Disney offers another animated hit in Encanto

It might sound a bit oxymoronic, but ask any wizard, witch, or Istar and they will tell you that magic needs to follow a certain set of rules. What these rules are varies from work to work, but the underlying principle should stay the same: perform a certain action, expect a certain reaction. 

When this doesn’t happen, the illusion of a fictional world being possible is shattered and the real force holding that universe together can be seen behind the cracks. Disney’s Encanto lacks a “why” for most of its fantastical narrative of events, leaving one to question the internal logic of the magic, but it is a predictably fun animated feature from the House of Mouse despite this lack of clear cause-and-effect.

Encanto is the story of a more literal magical house and the spectacularly gifted Madrigal family that lives within. When the magic of the miracle starts to fade, it falls to the only non-superpowered family member, the quirky Mirabel (voiced by Stephanie Beatriz of Brooklyn Nine-Nine fame) to save it. 

The only problem is that the why of anything is never clearly explained in this movie. Why was the magic fading? What actions cause the resolution of the film to happen? Does Mirabel actually do anything to save it, or is she just along for the ride? Maybe I’m missing something, but this movie left me confused as to what exactly the plot was. You don’t need to explain the magic, but maybe tell me why certain things happen.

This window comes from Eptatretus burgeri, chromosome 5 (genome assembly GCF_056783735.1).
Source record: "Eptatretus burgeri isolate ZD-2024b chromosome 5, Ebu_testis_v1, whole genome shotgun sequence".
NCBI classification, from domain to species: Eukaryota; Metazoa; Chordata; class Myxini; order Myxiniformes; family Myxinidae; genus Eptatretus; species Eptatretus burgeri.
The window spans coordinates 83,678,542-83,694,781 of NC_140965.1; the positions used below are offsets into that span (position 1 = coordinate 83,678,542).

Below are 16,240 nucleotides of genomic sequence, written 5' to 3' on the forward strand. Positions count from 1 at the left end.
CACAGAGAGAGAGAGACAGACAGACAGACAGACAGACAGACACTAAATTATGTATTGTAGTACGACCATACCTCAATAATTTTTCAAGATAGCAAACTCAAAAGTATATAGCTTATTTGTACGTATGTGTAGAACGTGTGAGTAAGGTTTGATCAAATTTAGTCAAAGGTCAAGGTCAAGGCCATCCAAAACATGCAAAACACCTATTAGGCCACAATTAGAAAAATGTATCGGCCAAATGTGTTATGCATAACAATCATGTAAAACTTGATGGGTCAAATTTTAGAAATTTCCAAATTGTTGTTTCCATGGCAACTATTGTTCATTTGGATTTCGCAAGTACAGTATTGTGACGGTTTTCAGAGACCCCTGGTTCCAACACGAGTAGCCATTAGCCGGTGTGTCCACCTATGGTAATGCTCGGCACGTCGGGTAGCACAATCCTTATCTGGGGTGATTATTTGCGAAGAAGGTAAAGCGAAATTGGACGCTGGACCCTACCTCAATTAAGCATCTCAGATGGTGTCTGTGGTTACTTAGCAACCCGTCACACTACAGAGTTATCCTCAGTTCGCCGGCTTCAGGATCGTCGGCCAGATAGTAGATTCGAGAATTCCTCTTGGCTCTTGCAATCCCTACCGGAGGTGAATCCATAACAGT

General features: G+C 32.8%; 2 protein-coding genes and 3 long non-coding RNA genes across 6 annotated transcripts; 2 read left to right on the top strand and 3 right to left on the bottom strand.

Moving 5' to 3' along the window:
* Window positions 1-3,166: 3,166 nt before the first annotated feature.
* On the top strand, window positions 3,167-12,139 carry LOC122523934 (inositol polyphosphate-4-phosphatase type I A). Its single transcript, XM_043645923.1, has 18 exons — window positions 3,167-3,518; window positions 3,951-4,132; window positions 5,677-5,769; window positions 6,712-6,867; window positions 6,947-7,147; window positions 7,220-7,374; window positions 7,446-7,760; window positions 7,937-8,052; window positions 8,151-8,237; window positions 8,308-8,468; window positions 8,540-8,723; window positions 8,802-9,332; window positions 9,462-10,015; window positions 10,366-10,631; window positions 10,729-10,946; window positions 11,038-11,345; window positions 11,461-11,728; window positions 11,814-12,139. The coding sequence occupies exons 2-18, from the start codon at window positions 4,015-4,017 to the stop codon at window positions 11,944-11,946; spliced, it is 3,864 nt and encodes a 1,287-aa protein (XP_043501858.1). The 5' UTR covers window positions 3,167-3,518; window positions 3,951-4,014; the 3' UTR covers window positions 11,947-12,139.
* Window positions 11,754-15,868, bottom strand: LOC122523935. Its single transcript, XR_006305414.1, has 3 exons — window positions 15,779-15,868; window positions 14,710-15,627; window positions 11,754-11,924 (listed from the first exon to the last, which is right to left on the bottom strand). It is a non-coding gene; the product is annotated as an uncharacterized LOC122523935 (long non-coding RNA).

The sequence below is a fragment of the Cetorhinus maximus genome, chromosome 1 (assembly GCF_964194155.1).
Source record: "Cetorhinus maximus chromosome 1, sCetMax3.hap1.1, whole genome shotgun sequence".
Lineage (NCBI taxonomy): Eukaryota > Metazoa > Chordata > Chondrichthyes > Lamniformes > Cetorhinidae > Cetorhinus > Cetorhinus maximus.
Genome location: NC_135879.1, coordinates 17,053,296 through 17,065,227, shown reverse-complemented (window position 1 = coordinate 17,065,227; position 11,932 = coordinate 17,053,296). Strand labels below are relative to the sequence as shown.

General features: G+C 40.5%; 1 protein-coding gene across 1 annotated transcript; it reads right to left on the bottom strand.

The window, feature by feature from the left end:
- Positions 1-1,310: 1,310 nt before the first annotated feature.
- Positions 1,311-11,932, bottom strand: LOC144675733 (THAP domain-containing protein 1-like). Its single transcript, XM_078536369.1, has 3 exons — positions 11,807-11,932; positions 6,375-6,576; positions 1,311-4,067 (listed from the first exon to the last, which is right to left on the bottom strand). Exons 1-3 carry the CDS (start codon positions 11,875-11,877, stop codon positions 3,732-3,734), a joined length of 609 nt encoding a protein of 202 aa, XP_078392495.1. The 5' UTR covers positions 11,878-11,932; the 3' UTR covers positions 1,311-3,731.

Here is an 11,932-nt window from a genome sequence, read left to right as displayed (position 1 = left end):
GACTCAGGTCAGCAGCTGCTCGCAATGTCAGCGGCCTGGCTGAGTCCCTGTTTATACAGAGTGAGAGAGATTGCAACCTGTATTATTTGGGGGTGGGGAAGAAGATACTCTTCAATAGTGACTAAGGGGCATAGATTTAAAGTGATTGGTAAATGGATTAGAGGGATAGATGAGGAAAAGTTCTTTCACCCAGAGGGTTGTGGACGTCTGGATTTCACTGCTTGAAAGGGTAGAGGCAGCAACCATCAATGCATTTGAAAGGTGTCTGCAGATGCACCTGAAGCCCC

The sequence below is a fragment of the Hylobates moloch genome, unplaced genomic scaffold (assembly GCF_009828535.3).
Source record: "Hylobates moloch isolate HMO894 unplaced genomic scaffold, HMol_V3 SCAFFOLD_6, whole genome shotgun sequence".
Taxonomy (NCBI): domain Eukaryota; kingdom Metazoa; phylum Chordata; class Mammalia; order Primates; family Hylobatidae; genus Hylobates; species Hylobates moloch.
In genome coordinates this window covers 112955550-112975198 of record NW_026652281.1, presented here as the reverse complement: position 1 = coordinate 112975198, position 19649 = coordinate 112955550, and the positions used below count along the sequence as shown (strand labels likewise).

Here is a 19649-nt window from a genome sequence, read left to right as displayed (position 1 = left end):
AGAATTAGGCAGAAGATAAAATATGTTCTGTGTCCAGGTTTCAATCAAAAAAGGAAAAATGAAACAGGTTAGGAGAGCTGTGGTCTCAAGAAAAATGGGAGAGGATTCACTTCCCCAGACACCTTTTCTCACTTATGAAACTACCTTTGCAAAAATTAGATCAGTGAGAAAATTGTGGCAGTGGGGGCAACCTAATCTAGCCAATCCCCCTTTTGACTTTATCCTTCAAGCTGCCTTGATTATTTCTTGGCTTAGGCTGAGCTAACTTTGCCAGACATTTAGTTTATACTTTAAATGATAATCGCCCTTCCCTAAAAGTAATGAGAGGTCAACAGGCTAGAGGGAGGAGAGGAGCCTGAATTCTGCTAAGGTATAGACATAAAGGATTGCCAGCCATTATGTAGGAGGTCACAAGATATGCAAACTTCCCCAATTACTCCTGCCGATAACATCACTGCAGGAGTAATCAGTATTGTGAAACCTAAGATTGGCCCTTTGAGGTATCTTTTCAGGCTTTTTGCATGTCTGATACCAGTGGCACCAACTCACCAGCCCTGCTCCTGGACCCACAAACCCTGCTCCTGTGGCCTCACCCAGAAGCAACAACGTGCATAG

Perhaps the house and the magic are there to simply act as an allegory for the themes the movie explores, such as acceptance of others as they are, being more than the gifts you’ve been blessed with, etc. These themes were welcome and supplement what might have been an otherwise underwhelming plot. Helping matters are the lively soundtrack written by Lin-Manuel Miranda, the beautiful animation, and an endearing cast of characters. It is a large cast, too, with a great number of main characters that are nonetheless expertly juggled so everyone has a chance to shine and maybe even evolve a bit. 

Less welcome are a couple of elements that made it feel like Disney was sometimes going through a checklist of expectations and dutifully crossing things off. 

There are a couple of quirky animal sidekicks that really only exist to sell a plushy or two at the Disney Store, for instance, and if you couldn’t see the ending coming a mile away I would call you incredibly nearsighted. But that’s okay. If some of this movie was created by a committee, it’s a committee that clearly knows what it is doing at this point. 

Despite its flaws, Encanto is another home run by the folks at Walt Disney Studios. Did you expect anything less? 

Encanto is now available on Disney+.